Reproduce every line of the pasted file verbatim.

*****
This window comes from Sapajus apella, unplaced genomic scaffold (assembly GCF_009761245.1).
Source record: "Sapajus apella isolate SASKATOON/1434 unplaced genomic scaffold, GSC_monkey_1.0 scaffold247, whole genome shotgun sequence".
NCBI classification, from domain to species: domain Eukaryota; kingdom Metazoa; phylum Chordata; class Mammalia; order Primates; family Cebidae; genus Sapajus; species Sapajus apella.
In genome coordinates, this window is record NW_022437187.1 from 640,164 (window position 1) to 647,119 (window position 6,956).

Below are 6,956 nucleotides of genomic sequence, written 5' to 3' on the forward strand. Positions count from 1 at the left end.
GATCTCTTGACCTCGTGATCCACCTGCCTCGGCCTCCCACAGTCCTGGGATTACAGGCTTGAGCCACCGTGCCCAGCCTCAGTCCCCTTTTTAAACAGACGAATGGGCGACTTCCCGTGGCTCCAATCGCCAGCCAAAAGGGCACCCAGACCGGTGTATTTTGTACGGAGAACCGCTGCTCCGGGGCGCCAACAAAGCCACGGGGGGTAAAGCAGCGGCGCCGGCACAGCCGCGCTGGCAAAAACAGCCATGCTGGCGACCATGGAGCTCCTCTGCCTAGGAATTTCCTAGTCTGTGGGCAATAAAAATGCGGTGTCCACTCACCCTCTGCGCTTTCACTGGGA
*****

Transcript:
This window comes from Sapajus apella, unplaced genomic scaffold (assembly GCF_009761245.1).
Source record: "Sapajus apella isolate SASKATOON/1434 unplaced genomic scaffold, GSC_monkey_1.0 scaffold247, whole genome shotgun sequence".
NCBI classification, from domain to species: domain Eukaryota; kingdom Metazoa; phylum Chordata; class Mammalia; order Primates; family Cebidae; genus Sapajus; species Sapajus apella.
In genome coordinates, this window is record NW_022437187.1 from 640,164 (window position 1) to 647,119 (window position 6,956).

Below are 6,956 nucleotides of genomic sequence, written 5' to 3' on the forward strand. Positions count from 1 at the left end.
GATCTCTTGACCTCGTGATCCACCTGCCTCGGCCTCCCACAGTCCTGGGATTACAGGCTTGAGCCACCGTGCCCAGCCTCAGTCCCCTTTTTAAACAGACGAATGGGCGACTTCCCGTGGCTCCAATCGCCAGCCAAAAGGGCACCCAGACCGGTGTATTTTGTACGGAGAACCGCTGCTCCGGGGCGCCAACAAAGCCACGGGGGGTAAAGCAGCGGCGCCGGCACAGCCGCGCTGGCAAAAACAGCCATGCTGGCGACCATGGAGCTCCTCTGCCTAGGAATTTCCTAGTCTGTGGGCAATAAAAATGCGGTGTCCACTCACCCTCTGCGCTTTCACTGGGA